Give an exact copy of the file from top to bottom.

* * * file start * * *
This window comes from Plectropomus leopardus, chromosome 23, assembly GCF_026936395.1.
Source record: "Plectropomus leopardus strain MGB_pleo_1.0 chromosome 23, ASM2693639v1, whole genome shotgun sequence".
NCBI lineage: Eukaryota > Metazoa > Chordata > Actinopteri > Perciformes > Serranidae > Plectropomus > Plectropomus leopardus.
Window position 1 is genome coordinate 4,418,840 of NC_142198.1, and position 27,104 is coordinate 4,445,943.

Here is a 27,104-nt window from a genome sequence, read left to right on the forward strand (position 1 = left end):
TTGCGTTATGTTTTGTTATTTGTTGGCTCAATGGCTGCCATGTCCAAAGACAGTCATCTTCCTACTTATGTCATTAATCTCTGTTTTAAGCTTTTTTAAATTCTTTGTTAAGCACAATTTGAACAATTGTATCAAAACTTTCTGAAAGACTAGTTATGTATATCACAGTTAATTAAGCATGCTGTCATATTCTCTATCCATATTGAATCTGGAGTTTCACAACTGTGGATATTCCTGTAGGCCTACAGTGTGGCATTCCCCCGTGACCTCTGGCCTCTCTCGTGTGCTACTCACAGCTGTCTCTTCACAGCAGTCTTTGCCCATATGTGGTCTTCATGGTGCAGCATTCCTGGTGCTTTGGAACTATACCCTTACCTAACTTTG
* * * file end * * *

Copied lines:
This window comes from Plectropomus leopardus, chromosome 23, assembly GCF_026936395.1.
Source record: "Plectropomus leopardus strain MGB_pleo_1.0 chromosome 23, ASM2693639v1, whole genome shotgun sequence".
NCBI lineage: Eukaryota > Metazoa > Chordata > Actinopteri > Perciformes > Serranidae > Plectropomus > Plectropomus leopardus.
Window position 1 is genome coordinate 4,418,840 of NC_142198.1, and position 27,104 is coordinate 4,445,943.

Here is a 27,104-nt window from a genome sequence, read left to right on the forward strand (position 1 = left end):
TTGCGTTATGTTTTGTTATTTGTTGGCTCAATGGCTGCCATGTCCAAAGACAGTCATCTTCCTACTTATGTCATTAATCTCTGTTTTAAGCTTTTTTAAATTCTTTGTTAAGCACAATTTGAACAATTGTATCAAAACTTTCTGAAAGACTAGTTATGTATATCACAGTTAATTAAGCATGCTGTCATATTCTCTATCCATATTGAATCTGGAGTTTCACAACTGTGGATATTCCTGTAGGCCTACAGTGTGGCATTCCCCCGTGACCTCTGGCCTCTCTCGTGTGCTACTCACAGCTGTCTCTTCACAGCAGTCTTTGCCCATATGTGGTCTTCATGGTGCAGCATTCCTGGTGCTTTGGAACTATACCCTTACCTAACTTTG